African America had its world festival premiere at the 2021 Pan African Film & Arts Festival that took place from 28 February 2021 to 14 March 2021, where Muzi Mthembu received a nod for Best First Feature Director.

The movie is available to stream on Netflix.

– Source:
The Blitzboks won their sixth consecutive World Rugby Sevens Series tournament on Sunday night, 30 January 2022, beating Australia 33-7 in the Seville final.

It is their fourth straight win of the 2021/22 season, and they have solidified their status as the team to beat on the circuit, even with New Zealand, Fiji and Samoa currently unable to participate due to COVID-19 restrictions.

The Blitzboks can only play what is in front of them, and they did that again this weekend with a near-flawless display.

They did not have it all their way initially in the final, and things got even more difficult when Justin Geduld was stretchered off injured, having lasted just a few minutes.

The Blitzboks could not get hold of the ball in the first period, and the Australians scored the first try of the final with just a minute left before half-time as teenager Dietrich Roache dotted down under the posts.

That lead was short-lived, though, and the Blitzboks bounced back immediately when nifty footwork from first Selvyn Davids and then Christie Grobbelaar saw the latter dive over after reaching his own grubber first.

Davids knocked over the conversion, and with the scores tied at 7-7, South Africa would have been pleased with that return given how little possession they had.

Coach Neil Powell's men were on another level in the second period, and Grobbelaar went over for his second shortly after the restart after the Blitzboks had overpowered the Aussies at a breakdown.

The conversion was good once more, and the Blitzboks were 14-7 up.

The killer blow for the Australians then came when they lost the ball on their own try line, with Ryan Oosthuizen gathering and barging his way over.

Davids kicked another difficult conversion, and with the scoreboard reading 21-7 to the Bltzboks, the match was over as a contest given how clinical and ruthless this team has been.

Australia received two yellow cards in the second half to South Africa's one, which did not help their cause.

Darren Adonis scored the Blitzboks' fourth try, rounding off an overlap down the right, and with just 30 seconds remaining on the clock, the celebrations could begin.

There was still time, however, for captain Impi Visser to go over for one more.

– Source:

The path to success for Donald Ramphadi has not been a smooth one but Africa’s number 1 player has just been crowned as the World’s number 11.
The number one-ranked men’s wheelchair tennis player on the African continent – Donald Ramphadi – touched down in Johannesburg on Wednesday, 26 January 2022, as a freshly minted world number 11, according to the International Tennis Federation (ITF) Quad Singles list.

The impressive feat followed a successful month-long tour of Australia in January – where he competed at the Victoria Open, Melbourne Open and the prestigious Australian Open (the first of the four grand slams of the year).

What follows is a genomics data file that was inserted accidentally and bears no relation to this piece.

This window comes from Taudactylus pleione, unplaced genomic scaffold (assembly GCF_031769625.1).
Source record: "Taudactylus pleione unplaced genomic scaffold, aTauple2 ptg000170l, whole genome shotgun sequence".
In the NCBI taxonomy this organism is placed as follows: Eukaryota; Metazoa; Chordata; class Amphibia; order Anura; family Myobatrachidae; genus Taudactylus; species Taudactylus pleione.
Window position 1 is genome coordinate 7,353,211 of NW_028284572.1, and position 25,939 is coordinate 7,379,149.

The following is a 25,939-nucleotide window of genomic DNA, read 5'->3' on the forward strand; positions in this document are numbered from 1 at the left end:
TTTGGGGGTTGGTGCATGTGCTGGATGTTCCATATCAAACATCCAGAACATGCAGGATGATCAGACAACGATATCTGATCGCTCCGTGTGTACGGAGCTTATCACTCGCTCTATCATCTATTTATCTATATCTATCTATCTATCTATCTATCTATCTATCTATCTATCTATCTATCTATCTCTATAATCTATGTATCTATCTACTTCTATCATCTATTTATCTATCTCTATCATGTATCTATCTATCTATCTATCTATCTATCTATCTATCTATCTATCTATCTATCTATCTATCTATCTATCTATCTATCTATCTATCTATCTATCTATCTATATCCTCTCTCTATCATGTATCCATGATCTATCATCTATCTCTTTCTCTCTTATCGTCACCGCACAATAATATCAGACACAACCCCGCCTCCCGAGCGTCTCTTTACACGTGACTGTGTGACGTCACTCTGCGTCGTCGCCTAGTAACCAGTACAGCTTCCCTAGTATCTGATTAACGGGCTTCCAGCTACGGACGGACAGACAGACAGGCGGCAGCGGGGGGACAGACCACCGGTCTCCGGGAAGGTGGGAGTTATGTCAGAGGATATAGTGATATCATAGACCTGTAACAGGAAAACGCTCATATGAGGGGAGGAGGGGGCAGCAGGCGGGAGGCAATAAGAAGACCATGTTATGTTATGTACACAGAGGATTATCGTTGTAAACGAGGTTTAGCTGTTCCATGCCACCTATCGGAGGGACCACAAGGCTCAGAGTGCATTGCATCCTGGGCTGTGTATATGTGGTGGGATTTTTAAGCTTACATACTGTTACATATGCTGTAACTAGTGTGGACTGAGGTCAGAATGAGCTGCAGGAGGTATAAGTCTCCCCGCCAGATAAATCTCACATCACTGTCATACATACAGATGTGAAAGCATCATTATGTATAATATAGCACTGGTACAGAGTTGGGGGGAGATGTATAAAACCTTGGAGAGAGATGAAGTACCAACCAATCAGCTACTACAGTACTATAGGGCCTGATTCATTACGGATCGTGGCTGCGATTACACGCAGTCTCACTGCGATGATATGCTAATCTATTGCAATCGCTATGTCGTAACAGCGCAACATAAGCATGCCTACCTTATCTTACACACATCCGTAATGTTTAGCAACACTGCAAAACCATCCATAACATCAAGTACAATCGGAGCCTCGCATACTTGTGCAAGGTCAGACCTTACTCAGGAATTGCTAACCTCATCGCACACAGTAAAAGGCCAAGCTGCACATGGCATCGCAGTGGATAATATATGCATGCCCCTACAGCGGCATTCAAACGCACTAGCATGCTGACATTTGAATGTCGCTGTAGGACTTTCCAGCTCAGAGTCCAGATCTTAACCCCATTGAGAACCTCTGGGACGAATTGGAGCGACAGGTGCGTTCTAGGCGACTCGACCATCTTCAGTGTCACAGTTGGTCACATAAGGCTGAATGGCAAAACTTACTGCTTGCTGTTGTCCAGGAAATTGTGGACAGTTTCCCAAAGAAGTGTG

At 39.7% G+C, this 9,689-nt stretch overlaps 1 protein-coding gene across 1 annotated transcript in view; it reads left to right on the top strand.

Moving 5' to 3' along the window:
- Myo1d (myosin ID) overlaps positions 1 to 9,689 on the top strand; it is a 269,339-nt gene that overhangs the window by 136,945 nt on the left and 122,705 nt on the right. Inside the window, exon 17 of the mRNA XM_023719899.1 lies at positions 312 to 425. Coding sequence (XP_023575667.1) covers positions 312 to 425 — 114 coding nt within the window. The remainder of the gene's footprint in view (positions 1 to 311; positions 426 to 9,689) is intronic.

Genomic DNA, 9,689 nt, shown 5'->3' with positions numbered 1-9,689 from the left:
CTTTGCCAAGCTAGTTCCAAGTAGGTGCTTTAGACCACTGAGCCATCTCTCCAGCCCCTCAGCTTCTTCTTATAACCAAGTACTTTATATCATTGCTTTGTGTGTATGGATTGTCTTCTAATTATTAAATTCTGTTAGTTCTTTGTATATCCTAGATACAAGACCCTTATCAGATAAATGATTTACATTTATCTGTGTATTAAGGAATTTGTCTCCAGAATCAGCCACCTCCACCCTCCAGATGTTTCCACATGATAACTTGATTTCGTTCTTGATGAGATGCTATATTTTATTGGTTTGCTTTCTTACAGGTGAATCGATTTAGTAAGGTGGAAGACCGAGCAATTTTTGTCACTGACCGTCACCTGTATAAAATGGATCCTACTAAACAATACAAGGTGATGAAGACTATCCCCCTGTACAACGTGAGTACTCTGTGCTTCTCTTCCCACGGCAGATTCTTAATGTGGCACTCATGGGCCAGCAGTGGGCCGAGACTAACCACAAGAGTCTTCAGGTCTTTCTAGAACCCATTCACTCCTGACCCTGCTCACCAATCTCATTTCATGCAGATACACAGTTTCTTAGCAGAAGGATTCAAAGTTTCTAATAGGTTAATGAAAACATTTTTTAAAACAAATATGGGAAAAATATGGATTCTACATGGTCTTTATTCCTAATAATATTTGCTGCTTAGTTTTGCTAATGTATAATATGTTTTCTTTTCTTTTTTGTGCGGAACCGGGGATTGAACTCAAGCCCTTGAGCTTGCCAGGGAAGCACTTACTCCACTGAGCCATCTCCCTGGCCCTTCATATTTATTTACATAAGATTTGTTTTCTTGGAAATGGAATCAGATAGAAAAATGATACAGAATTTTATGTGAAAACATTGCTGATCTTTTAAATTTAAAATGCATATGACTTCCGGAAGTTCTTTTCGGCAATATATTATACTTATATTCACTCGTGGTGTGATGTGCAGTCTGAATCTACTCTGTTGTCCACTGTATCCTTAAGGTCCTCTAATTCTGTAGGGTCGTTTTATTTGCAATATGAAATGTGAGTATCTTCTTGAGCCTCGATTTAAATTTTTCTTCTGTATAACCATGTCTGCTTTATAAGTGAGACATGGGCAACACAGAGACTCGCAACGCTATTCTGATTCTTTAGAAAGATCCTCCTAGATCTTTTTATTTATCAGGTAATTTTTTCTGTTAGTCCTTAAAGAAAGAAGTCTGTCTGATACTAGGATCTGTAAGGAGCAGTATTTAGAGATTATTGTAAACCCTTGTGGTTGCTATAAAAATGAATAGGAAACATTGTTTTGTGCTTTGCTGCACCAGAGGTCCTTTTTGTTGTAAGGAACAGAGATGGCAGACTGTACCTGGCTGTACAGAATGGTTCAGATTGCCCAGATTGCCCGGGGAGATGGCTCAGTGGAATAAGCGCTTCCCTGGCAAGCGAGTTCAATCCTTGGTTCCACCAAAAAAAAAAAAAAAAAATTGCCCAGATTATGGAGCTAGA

The Limpopo-born player who resides in Pretoria arrived ”down under” ranked as world number 18, but a spate of incredible results led him into the semi-finals in each tournament, which saw him rise seven spots to world number 11 and the only African player inside the top 40.

“I have been working very hard for the past 10 years to reach this level, and I feel my time has come to be a dominant force in world tennis”, said a beaming Ramphadi at the OR Tambo International Airport as he was welcomed back by family members and TennisLabSA – the incubator behind his meteoric success.

The 28-year old Dona, as he is affectionately known in the tennis circles, handed out several deadly kangaroo punches in Australia – knocking out the then world number 4, David Wagner, at the Melbourne Open to reach the semi-finals. This was the third time Ramphadi beat the American.

At the main event, the Australian Open 2022, Dona participated as a 17th-seeded wildcard against David Lapthorne of the United Kingdom in the semis and managed to produce a scare for the Brit with an early lead of 5-3 in the first set. However, the then fifth-seeded opponent managed a 7-5 6-3 win in the end.

“I would like to thank Tennis South Africa, Tennis Australia, TennisLabSA, which is my incubator, the media and people of South Africa for the support and care they have given me”, said Ramphadi.

– Source:
Experienced South African umpire Marais Erasmus has been honoured with the International Cricket Council (ICC) Umpire of the Year accolade for 2021.
Erasmus, who umpired in last year's T20 World Cup final between Australia and New Zealand in Dubai, has led the way in his officiating, earning the respect of his peers and the international cricket fraternity.

The 2021 ICC Umpire of the Year Award sits alongside his successive Dave Shepherd Trophies, won in 2016 and 2017.

Apart from umpiring the T20 World Cup final, the 57-year-old Erasmus oversaw 20 international fixtures across the three formats in 2021.

Erasmus recently stood in his 100th ODI, when the Proteas took on Indian in Paarl.

Erasmus said it's a "real honour" to receive the prestigious award.

"To be honoured by the ICC match referees and international Test captains is recognition for a year of hard work and I'm pleased to have performed under difficult circumstances with Covid-19 bubbles and long periods away from home.

"A massive thanks to my wife Adele and boys Chris and Geo for their unwavering support as well as ICC umpire coach Karl Hurter for his support of me and many other umpires."

– Source: